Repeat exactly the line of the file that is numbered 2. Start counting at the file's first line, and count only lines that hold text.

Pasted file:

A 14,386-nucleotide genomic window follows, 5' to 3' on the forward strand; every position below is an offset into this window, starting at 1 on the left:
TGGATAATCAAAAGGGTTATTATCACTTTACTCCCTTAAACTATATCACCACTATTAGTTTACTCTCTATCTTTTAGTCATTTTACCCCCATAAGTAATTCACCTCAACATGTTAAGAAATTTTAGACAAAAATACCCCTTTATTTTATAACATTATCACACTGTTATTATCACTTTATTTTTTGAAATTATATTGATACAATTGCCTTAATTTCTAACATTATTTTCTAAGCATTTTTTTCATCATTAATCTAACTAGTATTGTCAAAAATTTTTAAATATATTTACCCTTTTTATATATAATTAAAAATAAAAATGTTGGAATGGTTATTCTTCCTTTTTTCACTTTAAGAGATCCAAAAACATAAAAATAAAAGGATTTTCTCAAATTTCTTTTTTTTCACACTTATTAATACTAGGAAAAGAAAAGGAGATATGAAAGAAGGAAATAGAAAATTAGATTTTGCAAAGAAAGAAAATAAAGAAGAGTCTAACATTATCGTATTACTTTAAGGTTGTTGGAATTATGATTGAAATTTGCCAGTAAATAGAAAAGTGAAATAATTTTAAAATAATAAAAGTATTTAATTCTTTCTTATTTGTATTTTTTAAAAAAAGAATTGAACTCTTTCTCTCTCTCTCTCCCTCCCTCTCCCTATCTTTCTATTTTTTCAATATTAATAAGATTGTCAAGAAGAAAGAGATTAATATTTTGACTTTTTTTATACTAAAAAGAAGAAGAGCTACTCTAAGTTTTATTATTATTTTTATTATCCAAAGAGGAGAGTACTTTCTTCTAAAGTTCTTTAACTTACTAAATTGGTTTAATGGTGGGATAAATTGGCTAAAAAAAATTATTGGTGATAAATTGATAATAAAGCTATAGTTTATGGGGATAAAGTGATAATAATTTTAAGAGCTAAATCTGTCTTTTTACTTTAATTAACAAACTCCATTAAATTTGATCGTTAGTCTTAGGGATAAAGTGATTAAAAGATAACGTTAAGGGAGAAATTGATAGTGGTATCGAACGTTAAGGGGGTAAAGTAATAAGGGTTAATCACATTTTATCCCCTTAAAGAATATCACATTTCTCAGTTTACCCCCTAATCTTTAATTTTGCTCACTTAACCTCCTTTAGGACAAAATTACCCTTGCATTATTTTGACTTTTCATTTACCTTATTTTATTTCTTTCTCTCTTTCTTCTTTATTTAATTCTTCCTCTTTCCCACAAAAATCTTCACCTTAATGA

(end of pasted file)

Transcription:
TGGATAATCAAAAGGGTTATTATCACTTTACTCCCTTAAACTATATCACCACTATTAGTTTACTCTCTATCTTTTAGTCATTTTACCCCCATAAGTAATTCACCTCAACATGTTAAGAAATTTTAGACAAAAATACCCCTTTATTTTATAACATTATCACACTGTTATTATCACTTTATTTTTTGAAATTATATTGATACAATTGCCTTAATTTCTAACATTATTTTCTAAGCATTTTTTTCATCATTAATCTAACTAGTATTGTCAAAAATTTTTAAATATATTTACCCTTTTTATATATAATTAAAAATAAAAATGTTGGAATGGTTATTCTTCCTTTTTTCACTTTAAGAGATCCAAAAACATAAAAATAAAAGGATTTTCTCAAATTTCTTTTTTTTCACACTTATTAATACTAGGAAAAGAAAAGGAGATATGAAAGAAGGAAATAGAAAATTAGATTTTGCAAAGAAAGAAAATAAAGAAGAGTCTAACATTATCGTATTACTTTAAGGTTGTTGGAATTATGATTGAAATTTGCCAGTAAATAGAAAAGTGAAATAATTTTAAAATAATAAAAGTATTTAATTCTTTCTTATTTGTATTTTTTAAAAAAAGAATTGAACTCTTTCTCTCTCTCTCTCCCTCCCTCTCCCTATCTTTCTATTTTTTCAATATTAATAAGATTGTCAAGAAGAAAGAGATTAATATTTTGACTTTTTTTATACTAAAAAGAAGAAGAGCTACTCTAAGTTTTATTATTATTTTTATTATCCAAAGAGGAGAGTACTTTCTTCTAAAGTTCTTTAACTTACTAAATTGGTTTAATGGTGGGATAAATTGGCTAAAAAAAATTATTGGTGATAAATTGATAATAAAGCTATAGTTTATGGGGATAAAGTGATAATAATTTTAAGAGCTAAATCTGTCTTTTTACTTTAATTAACAAACTCCATTAAATTTGATCGTTAGTCTTAGGGATAAAGTGATTAAAAGATAACGTTAAGGGAGAAATTGATAGTGGTATCGAACGTTAAGGGGGTAAAGTAATAAGGGTTAATCACATTTTATCCCCTTAAAGAATATCACATTTCTCAGTTTACCCCCTAATCTTTAATTTTGCTCACTTAACCTCCTTTAGGACAAAATTACCCTTGCATTATTTTGACTTTTCATTTACCTTATTTTATTTCTTTCTCTCTTTCTTCTTTATTTAATTCTTCCTCTTTCCCACAAAAATCTTCACCTTAATGA